• $\begingroup$ Consider yourself pinged. $\endgroup$
    – hobbs
    Aug 2, 2019 at 18:52
  • $\begingroup$ one last try in case this is a more convenient time. $\endgroup$
    – hobbs
    Aug 14, 2019 at 14:06
  • $\begingroup$ so there is no code yet? $\endgroup$ Dec 23, 2019 at 14:18

In the end, although I appreciated the answer from user20160, I found it impractical to implement. Instead, I went ahead with the idea I mentioned in my question, and problems didn't materialize. Specifically:

  • I began with the GP model I already had, and a roughly plausible mapping of confidence scores to variances.
  • I chose 5000 random subsets of the data, each representing consecutive samples from one instrument, over a representative period of time.
  • For each data-slice, 75% of the points were chosen (using sklearn train_test_split) as a "training set" and used to fit the GP model (with frozen kernel), and the remaining 25% were a left-out "validation" set.
  • For each point in the left-out set, the GP prediction was run for the same time coordinate, and the difference between the measurement value and the predicted mean was recorded, along with the point's confidence score.
  • The points were bucketed by confidence score, and the RMSE for each bucket calculated and plotted. These lined up very nicely, so I used weighted least squares to fit a line to them and plugged that in as my new confidence function.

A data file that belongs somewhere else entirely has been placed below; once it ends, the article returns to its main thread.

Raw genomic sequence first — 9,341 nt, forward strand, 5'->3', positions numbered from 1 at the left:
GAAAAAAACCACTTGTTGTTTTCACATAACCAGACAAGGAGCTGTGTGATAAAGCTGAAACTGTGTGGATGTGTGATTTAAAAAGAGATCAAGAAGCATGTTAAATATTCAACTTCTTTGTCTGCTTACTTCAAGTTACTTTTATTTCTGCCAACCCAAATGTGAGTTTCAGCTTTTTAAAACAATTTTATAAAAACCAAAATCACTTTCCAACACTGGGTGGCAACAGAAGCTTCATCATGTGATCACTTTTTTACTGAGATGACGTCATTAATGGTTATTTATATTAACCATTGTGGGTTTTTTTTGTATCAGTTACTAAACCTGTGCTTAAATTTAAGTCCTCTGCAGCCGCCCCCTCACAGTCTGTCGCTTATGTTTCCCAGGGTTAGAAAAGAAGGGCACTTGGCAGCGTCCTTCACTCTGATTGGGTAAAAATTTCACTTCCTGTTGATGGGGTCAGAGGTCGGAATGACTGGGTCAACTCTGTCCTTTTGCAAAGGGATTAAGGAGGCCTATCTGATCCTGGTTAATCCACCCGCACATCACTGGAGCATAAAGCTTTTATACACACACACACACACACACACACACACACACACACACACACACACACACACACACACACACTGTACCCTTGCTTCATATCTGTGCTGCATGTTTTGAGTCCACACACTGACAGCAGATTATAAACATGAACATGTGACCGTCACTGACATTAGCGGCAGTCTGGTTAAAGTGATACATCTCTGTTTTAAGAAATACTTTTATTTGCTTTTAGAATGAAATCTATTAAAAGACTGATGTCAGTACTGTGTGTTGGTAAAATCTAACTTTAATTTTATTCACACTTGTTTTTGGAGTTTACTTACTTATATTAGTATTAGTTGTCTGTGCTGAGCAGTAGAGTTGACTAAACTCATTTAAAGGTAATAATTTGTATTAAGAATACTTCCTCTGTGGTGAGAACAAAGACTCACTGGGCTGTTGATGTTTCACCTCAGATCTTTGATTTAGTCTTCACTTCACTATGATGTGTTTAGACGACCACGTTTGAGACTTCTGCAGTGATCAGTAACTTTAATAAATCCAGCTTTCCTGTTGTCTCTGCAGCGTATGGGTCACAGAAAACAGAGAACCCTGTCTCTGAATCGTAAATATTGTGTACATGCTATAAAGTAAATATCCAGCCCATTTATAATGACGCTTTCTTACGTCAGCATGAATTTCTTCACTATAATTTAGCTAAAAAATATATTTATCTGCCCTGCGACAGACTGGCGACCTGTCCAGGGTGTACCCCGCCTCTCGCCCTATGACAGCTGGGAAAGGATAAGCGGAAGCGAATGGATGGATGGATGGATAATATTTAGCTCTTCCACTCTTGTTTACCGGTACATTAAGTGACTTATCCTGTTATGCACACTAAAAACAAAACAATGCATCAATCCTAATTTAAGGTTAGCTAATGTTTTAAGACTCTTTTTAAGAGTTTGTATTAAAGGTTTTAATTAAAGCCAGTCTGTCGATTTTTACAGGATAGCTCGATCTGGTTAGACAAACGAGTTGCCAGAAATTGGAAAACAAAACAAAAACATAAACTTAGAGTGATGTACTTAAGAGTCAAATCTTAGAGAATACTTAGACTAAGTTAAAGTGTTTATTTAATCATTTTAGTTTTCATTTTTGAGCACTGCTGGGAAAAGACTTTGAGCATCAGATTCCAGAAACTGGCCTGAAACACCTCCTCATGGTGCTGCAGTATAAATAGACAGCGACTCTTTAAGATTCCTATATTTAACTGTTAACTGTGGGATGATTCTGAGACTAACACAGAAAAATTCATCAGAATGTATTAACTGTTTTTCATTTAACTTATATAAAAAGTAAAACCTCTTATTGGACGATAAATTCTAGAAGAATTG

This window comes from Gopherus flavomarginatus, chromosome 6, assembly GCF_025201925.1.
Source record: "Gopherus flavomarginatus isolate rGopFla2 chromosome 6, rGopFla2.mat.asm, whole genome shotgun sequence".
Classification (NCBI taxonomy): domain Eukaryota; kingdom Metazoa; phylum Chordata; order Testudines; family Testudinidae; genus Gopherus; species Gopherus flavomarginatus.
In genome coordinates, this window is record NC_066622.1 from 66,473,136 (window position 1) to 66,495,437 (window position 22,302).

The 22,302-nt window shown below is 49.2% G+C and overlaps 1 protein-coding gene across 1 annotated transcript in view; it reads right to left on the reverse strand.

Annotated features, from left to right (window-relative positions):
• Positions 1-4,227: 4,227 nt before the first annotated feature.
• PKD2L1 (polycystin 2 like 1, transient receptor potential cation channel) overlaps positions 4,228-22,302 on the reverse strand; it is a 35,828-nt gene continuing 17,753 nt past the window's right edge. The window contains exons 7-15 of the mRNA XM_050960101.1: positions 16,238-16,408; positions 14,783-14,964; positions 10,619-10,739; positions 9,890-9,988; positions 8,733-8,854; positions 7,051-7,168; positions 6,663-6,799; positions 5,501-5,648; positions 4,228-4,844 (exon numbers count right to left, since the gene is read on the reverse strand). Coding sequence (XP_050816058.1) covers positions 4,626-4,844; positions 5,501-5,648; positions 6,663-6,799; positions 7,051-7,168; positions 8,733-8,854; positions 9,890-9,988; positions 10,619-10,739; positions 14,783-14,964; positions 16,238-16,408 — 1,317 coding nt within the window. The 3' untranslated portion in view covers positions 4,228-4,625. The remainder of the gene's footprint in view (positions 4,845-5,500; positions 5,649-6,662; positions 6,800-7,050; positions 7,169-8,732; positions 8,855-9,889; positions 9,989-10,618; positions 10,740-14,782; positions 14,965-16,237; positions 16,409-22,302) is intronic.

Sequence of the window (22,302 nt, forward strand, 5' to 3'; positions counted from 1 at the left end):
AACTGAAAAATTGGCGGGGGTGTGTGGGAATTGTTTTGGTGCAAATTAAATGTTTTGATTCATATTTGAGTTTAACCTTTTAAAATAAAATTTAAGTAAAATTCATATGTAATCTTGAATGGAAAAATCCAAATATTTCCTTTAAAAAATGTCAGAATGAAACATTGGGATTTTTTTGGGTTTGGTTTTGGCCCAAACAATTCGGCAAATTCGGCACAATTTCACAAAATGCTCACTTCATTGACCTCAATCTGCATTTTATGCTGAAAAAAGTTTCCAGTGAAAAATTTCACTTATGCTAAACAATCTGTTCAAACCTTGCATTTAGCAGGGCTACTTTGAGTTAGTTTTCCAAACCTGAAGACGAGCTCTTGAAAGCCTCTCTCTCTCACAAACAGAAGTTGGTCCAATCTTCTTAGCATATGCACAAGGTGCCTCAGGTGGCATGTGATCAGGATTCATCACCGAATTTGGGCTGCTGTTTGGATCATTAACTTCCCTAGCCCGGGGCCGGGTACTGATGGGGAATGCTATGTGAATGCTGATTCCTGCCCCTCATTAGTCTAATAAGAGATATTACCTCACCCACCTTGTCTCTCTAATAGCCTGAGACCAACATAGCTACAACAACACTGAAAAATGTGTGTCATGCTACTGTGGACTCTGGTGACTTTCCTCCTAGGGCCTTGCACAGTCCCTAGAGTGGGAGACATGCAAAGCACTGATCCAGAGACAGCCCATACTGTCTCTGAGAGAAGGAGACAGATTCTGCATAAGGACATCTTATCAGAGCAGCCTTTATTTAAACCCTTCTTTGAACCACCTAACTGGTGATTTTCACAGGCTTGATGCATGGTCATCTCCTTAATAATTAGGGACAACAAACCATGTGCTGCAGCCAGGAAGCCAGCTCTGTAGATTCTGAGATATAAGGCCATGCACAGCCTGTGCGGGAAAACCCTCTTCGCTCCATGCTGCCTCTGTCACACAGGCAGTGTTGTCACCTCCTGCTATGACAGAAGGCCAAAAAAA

• Then I iterated, re-optimizing the kernel using the new confidence function, and re-fitting the confidence function using the new kernel. This didn't diverge, and in fact converged quickly, with no significant changes after the first two iterations.

It seems a little bit muddled-up to me what I'm actually measuring — when I take the difference between the GP predicted mean and the measurement value, neither one is the true value, and the error I get back is the sum of the measurement error (which I want) and the prediction error (which depends on the model accuracy, and the accuracy of the other data points in the set). Nonetheless, the results came out okay, which I guess means that my scenario is pretty well-behaved.

It occurs to me that I might want to ignore the y-intercept of the fitted confidence function, simply take its slope, and normalize it so that it gives a variance of 0 at the highest possible confidence score, and increases to the left, allowing for a white-noise term in my kernel to account for any excess variance, and allowing the optimizer to adjust this term. However, I didn't do this.


I assume by sigmas you mean the variances of the components of the kernel functions. If you want to choose them in the light of your CS, then that sounds Bayesian to me. How are you setting the length scales?

There is a literature on priors for Gaussian process parameters, eg Trangucci, Betancourt, Vehtari (2016).

  • $\begingroup$ Variances, yes, but not of the components of the kernel — I'm talking about the values to be added along the diagonal of the covariance matrix after the kernel is applied, to handle the per-measurement component of uncertainty. $\endgroup$
    – hobbs
    Jul 19, 2019 at 10:23